Car styling is largely dictated by fuel and safety requirements

Dear Car Talk:

I was looking at a new car (finally bought the RAV4) and was reading reviews of lots of different makes and models. Many of the articles brought up styling, usually as a positive, for a given car. But when I was looking at crossover-style cars, they all looked pretty much the same. I mean, they look a little different from the front and from the back, but from the side, I have trouble differentiating one from the next. The lengths are about the same. The openings for the wheels have small differences. The rooflines with the roof rack all have similar slopes. The Honda looks like the Toyota, which looks like the Nissan, which looks like the Ford, the Chevy, the Audi, the BMW, the Volvo, the Mercedes, the Bentley and a few others in between. So, maybe you can help explain what the car reviewers mean by "styling"? Thanks. – Dewey

RAY: Styling is largely a personal preference, Dewey. I mean, two different women opted to marry my brother. Need I say more about the subjective nature of decisions based on styling?

There are some “rules” of styling. And when they’re broken, they can make a car look odd or funny. A layman might not be able to explain exactly why a car is not attractive, but, as Justice Potter Stewart once said: “You know it when you see it.”

And there’s less to style than there used to be. There are powerful external forces that make compact crossover vehicles all look the same.

Fuel economy requirements largely dictate the overall shape of the vehicle and the curve of the roof. And safety requirements dictate things like the height of the hood and angle of the front grill. Then you have the fact that these vehicles all are competing for the same buyers, which leads manufacturers to “benchmark” and copy each other, offering similar sizes and prices, and trying to copy the sales leaders. The result is that when it comes to modestly priced cars, “styling” is largely decoration.

There are certain styling decisions that do cost more money, and can make a car look more expensive: a long hood, thin A-pillars, complicated metalwork, expensive headlight treatments. And if you know what you’re looking for, you’ll see that stuff on cars like the Bentley and Volvo, and not so much on the Nissan and Chevy.

But here’s the bottom line, Dewey: If you can’t tell the difference, then you should base your purchase decision on other things, like price, reliability and whether you can put the key fob in your pocket and then walk without a limp.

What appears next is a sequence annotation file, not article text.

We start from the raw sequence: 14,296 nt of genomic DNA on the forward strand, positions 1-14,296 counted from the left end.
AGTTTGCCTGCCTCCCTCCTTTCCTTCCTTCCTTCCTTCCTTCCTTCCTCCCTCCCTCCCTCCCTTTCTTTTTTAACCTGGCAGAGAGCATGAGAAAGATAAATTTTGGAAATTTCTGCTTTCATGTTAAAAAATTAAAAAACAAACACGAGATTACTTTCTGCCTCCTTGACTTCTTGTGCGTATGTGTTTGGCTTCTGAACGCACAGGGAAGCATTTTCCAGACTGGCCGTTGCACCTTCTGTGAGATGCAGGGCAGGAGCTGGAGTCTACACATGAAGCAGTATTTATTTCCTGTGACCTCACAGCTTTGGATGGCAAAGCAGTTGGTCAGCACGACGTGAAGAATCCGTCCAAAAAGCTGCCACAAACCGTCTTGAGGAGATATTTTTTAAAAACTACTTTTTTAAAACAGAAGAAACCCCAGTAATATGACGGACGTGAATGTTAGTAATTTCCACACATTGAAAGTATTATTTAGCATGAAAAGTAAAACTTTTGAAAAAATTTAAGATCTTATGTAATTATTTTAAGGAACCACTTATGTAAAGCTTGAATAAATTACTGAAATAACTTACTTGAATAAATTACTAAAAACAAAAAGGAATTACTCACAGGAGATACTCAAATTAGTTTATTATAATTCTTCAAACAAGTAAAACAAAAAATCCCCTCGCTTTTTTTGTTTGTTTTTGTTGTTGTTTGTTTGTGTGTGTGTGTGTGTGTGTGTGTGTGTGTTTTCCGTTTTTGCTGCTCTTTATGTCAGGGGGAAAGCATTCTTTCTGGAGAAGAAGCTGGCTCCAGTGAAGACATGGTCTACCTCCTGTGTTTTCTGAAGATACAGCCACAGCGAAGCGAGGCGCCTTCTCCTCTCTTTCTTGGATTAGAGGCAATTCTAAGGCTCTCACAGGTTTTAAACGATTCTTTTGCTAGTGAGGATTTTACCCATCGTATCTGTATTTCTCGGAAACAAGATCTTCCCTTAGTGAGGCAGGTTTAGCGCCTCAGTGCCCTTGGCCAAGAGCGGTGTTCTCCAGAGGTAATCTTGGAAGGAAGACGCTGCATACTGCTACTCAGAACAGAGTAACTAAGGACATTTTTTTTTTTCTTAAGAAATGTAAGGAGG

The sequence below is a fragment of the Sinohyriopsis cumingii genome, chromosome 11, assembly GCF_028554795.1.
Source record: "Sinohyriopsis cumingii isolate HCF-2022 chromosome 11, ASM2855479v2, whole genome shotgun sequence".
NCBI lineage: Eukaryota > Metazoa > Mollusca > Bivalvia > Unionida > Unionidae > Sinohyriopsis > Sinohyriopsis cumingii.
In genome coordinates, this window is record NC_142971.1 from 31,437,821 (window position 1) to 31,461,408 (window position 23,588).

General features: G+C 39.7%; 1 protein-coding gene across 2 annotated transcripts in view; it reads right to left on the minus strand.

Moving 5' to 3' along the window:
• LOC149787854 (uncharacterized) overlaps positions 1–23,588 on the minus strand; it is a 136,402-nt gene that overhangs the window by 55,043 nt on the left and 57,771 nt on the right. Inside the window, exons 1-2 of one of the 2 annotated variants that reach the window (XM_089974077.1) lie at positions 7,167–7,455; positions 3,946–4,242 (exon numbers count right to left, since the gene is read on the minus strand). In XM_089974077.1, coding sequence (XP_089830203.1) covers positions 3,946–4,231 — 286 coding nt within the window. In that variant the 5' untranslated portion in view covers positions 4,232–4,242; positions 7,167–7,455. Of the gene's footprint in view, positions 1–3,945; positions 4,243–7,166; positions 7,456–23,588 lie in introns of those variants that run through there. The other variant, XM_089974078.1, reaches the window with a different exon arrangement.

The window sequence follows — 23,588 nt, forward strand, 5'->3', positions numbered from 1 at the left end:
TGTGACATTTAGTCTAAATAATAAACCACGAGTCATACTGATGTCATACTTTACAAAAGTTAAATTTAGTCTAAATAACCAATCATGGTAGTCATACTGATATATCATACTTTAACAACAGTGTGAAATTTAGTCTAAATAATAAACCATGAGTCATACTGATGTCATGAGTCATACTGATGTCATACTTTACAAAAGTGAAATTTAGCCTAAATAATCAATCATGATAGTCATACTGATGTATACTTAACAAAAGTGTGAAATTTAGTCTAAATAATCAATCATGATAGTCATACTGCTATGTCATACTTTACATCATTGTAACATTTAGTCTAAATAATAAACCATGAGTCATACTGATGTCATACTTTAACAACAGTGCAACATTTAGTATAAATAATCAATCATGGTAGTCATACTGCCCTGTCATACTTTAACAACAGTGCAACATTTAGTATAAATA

Look, I know some wine is better than other wine. But since I can’t tell the difference between a $75 cabernet and a $7.50 Trader Joe’s red blend, I get my wine at Trader Joe’s.

Technology voids need for convertible rain-detection system

Dear Car Talk:

When I owned a 1964 Chevrolet Impala convertible, I designed and installed a rain-detection system so the convertible top would close automatically when it started to rain. This system never failed me in the six years I owned the car, and I would purposely leave the top down even if it was expected to rain – just so I and others could see it go up. With much better technology now, why is this feature not available on convertibles today? – George

RAY: Good question, George. It's certainly technically feasible. The skylights in my house do that, so why not a convertible?

I can think of a couple of reasons why manufacturers might not want to add a feature like that. One is that today’s convertible tops are so easy and quick to put up and down, there’s very little incentive to leave the top down when you park the car. It literally takes 10-15 seconds, and no effort other than pressing a button to close up the car completely – including securing the top and closing all the windows.

So why would you leave your car exposed to the sun, debris, bums who want to take a nap, and the guy who doesn’t know where else to throw the wrapper from his lamb gyro? It’s so easy now, you can put the top down for a three-minute drive to the convenience store on a nice day and put it back up again, and not feel burdened.

The other reason I can think of is that the manufacturers might not want the liability. Even though the technology is good, what if it fails? Do you think Jaguar wants to pony up for an entirely new Freedonian leather interior because a five-dollar moisture sensor failed? Or because you parked under a low tree limb that blocked the top from closing?

But maybe some of our readers in the automotive business have a more conclusive answer for George. If you know why this feature hasn’t been offered yet, write to us via

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